Hugs are all this abandoned baby needs.
An infant walrus found in Alaska is getting constant cuddles to keep him alive.
The 200-pound walrus calf was rescued on Monday, miles from the ocean on Alaska’s North Slope.
It was brought to the Alaska SeaLife Center in Seward, the state’s sole mammal rehabilitation facility, on Tuesday.
The 1-month-old, which doesn’t yet have a name, is getting around-the-clock cuddles from workers there who are trying to mimic the almost-constant care the newborn would have received from its mother.
Walrus calves are dependent on their mom until they are 2 years old. However, they are quick to respond to the care of humans and the ASLC reported that the infant, a male, is already drinking formula from a bottle.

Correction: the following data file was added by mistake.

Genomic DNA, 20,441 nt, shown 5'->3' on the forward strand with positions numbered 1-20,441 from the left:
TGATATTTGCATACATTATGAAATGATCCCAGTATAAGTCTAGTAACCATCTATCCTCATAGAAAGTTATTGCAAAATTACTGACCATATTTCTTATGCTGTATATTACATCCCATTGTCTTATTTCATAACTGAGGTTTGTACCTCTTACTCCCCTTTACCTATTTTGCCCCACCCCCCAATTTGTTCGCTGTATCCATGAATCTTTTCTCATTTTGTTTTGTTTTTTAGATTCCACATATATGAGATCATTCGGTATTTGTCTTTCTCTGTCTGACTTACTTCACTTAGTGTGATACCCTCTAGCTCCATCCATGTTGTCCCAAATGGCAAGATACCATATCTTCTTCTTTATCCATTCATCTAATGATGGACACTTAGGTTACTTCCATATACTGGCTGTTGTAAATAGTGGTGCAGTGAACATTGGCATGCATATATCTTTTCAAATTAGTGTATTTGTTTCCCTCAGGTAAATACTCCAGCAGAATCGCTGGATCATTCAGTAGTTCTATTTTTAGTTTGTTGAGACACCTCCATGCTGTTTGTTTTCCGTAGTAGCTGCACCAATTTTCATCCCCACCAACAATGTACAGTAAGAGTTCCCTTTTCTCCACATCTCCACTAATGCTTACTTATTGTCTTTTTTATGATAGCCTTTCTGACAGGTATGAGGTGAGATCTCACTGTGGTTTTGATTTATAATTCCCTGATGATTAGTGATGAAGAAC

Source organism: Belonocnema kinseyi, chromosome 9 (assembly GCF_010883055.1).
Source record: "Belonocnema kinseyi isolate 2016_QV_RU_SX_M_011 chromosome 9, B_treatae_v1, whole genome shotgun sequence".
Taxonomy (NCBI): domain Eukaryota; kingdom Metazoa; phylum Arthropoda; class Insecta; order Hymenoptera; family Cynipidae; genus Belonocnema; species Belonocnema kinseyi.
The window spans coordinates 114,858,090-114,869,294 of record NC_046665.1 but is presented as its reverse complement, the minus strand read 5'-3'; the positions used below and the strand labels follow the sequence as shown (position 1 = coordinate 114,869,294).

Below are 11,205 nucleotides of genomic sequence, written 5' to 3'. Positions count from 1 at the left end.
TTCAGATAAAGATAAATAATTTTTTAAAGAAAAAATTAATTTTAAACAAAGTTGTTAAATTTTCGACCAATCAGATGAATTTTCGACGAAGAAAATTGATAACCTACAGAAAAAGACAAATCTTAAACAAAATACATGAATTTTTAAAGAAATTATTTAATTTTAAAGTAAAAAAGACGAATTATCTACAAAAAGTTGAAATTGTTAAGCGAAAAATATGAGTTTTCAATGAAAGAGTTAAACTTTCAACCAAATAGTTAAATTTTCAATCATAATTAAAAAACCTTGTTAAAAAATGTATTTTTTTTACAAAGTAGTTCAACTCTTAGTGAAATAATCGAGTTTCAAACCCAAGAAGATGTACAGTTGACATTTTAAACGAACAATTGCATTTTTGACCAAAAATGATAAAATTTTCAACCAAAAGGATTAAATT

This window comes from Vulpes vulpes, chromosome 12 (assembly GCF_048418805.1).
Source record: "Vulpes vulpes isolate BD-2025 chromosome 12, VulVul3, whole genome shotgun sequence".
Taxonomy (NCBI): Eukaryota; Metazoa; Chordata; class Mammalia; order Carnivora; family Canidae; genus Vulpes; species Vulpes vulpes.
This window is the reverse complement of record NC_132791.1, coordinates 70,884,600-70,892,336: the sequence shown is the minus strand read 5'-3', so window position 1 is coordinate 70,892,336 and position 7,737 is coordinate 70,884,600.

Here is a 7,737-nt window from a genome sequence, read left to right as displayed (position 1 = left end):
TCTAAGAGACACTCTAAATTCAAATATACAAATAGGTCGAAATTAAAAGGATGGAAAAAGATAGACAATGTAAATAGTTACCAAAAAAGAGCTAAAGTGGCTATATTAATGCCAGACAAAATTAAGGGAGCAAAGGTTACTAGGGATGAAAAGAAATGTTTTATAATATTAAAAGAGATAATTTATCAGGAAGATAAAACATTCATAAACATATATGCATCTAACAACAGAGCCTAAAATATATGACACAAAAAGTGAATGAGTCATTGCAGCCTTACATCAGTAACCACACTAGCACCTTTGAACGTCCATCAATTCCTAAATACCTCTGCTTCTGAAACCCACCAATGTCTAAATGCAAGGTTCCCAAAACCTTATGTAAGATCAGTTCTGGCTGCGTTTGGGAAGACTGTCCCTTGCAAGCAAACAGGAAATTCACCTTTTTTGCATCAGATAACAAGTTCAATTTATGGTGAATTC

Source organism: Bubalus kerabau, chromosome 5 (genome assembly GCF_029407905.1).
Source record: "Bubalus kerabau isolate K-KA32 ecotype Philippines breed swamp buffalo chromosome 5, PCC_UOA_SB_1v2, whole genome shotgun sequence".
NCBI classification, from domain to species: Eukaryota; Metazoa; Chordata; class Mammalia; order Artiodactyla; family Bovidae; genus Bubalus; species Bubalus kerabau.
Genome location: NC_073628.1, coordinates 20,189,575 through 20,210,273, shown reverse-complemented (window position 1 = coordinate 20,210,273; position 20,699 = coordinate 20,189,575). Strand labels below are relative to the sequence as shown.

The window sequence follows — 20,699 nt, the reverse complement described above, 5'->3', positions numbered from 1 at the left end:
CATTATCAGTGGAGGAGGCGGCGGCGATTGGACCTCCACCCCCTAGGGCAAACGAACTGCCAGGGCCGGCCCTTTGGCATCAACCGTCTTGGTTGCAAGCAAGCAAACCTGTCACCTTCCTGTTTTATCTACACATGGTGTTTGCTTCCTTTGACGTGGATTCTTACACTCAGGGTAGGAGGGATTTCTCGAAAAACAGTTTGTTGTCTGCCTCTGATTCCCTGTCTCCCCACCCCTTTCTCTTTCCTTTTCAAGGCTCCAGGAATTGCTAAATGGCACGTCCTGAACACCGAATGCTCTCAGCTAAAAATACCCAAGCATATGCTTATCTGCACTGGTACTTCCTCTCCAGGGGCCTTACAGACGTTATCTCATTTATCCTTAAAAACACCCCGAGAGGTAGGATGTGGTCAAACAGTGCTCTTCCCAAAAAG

He is the center’s first walrus patient in four years, and one of only 10 admitted in the facility’s 25-year history, according to its website.
“We are lucky that his first night went well,” ASLC wildlife response curator Jane Belovarac posted on the site. “It isn’t often that we’re able to admit a walrus calf, but every time we do, we learn more about the species and how to care for them.”
With Post Wires